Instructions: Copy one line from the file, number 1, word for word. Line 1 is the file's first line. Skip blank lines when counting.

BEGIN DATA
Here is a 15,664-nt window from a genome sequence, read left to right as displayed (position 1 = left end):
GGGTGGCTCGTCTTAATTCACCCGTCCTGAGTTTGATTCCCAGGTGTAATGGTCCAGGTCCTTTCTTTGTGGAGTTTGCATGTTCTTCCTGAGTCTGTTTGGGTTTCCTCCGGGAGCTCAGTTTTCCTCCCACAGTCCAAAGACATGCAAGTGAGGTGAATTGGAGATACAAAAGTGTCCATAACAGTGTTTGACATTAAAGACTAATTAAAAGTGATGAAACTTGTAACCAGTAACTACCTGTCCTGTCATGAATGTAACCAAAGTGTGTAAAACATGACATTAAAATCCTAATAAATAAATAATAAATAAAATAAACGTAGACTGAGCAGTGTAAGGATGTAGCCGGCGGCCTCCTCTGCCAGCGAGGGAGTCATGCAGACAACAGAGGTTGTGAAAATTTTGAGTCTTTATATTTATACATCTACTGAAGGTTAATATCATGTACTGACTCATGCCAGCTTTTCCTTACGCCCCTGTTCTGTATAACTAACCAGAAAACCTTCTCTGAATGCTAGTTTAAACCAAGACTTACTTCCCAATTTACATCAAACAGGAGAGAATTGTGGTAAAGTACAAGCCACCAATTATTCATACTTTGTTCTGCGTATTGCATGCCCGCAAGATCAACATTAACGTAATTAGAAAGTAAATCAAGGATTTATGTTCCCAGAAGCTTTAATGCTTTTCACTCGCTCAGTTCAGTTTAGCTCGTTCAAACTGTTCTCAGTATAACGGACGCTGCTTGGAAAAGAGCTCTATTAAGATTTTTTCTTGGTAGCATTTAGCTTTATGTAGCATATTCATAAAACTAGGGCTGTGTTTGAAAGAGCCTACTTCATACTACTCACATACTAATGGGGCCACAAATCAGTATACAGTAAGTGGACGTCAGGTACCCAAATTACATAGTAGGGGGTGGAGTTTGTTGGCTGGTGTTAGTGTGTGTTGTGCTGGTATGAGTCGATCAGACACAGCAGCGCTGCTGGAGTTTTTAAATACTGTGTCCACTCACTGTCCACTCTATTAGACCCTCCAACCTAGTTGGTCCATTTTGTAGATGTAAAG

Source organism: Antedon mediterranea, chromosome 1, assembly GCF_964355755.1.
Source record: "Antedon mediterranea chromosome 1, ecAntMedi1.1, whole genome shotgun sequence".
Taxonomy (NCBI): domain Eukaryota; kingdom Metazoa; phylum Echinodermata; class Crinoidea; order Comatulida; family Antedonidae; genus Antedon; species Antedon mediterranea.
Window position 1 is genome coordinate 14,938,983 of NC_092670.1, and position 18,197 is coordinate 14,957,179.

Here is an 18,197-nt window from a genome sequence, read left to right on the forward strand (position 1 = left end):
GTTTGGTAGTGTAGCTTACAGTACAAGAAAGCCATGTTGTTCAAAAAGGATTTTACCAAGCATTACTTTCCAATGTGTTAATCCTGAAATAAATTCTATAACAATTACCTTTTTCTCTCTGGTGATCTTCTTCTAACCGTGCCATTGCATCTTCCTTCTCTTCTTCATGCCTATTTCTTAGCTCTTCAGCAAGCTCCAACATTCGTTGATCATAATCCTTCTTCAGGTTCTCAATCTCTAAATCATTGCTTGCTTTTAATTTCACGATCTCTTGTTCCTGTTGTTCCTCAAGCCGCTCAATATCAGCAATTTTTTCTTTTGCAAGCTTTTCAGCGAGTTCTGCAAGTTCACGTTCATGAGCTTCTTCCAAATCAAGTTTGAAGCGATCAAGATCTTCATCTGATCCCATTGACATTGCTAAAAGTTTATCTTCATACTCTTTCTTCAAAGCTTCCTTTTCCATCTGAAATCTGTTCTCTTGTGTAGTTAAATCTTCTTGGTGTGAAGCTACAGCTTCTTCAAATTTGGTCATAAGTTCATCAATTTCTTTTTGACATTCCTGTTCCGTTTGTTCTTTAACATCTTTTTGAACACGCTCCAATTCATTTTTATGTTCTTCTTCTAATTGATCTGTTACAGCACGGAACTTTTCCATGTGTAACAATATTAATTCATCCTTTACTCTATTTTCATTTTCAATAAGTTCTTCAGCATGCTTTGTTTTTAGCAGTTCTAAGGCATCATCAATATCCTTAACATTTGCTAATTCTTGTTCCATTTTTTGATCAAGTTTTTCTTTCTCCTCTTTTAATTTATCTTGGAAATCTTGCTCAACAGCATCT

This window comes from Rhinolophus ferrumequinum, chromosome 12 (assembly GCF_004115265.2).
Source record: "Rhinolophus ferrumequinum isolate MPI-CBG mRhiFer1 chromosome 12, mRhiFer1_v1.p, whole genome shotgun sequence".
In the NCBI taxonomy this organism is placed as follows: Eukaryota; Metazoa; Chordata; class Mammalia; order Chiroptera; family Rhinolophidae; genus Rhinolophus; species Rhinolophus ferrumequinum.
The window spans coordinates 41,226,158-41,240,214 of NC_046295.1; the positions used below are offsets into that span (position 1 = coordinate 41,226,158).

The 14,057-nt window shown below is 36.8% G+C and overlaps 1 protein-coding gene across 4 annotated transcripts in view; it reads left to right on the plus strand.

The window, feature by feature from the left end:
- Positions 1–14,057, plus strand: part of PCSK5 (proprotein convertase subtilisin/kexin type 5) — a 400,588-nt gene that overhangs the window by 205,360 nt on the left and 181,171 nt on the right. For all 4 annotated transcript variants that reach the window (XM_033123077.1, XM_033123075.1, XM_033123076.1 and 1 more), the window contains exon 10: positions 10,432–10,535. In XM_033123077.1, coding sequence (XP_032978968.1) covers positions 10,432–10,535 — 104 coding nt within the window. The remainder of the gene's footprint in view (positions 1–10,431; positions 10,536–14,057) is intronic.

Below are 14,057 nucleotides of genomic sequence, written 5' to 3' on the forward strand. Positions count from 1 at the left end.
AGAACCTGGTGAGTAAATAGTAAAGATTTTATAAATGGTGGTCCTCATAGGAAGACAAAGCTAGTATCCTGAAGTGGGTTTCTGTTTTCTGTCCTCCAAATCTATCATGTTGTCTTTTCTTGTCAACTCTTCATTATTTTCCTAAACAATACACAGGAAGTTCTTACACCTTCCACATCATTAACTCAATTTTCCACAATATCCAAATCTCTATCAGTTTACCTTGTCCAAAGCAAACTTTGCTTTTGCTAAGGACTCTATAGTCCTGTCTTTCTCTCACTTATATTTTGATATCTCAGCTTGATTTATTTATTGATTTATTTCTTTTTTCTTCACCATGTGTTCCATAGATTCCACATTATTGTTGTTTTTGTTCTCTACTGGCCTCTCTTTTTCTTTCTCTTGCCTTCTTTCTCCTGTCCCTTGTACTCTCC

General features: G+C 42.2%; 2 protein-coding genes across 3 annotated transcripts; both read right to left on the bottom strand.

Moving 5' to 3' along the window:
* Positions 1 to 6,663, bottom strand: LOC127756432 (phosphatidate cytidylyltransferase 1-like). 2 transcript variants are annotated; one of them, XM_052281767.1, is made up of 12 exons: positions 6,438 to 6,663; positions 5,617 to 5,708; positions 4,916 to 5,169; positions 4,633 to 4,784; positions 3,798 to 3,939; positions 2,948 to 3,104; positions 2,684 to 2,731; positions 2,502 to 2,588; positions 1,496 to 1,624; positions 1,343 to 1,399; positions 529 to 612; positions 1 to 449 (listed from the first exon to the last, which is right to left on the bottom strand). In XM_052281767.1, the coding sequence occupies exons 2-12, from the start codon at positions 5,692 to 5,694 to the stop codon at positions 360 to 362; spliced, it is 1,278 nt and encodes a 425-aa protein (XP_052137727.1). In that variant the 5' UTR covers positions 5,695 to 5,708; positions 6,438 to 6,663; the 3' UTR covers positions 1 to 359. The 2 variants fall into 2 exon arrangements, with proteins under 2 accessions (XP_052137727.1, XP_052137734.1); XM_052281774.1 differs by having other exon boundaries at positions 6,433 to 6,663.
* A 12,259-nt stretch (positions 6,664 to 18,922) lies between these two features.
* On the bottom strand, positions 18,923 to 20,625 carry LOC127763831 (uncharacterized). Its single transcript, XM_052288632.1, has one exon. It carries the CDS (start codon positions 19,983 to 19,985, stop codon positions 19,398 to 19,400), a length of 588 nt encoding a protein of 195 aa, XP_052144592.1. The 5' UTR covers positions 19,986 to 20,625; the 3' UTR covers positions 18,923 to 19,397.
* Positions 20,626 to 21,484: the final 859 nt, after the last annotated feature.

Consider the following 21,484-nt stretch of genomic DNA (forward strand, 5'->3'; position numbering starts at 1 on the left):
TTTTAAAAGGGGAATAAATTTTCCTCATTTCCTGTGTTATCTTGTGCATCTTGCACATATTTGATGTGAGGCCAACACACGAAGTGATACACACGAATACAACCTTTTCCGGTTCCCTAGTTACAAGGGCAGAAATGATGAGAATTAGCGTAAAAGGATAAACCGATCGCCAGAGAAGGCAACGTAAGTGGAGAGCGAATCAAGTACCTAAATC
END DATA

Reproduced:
Here is a 15,664-nt window from a genome sequence, read left to right as displayed (position 1 = left end):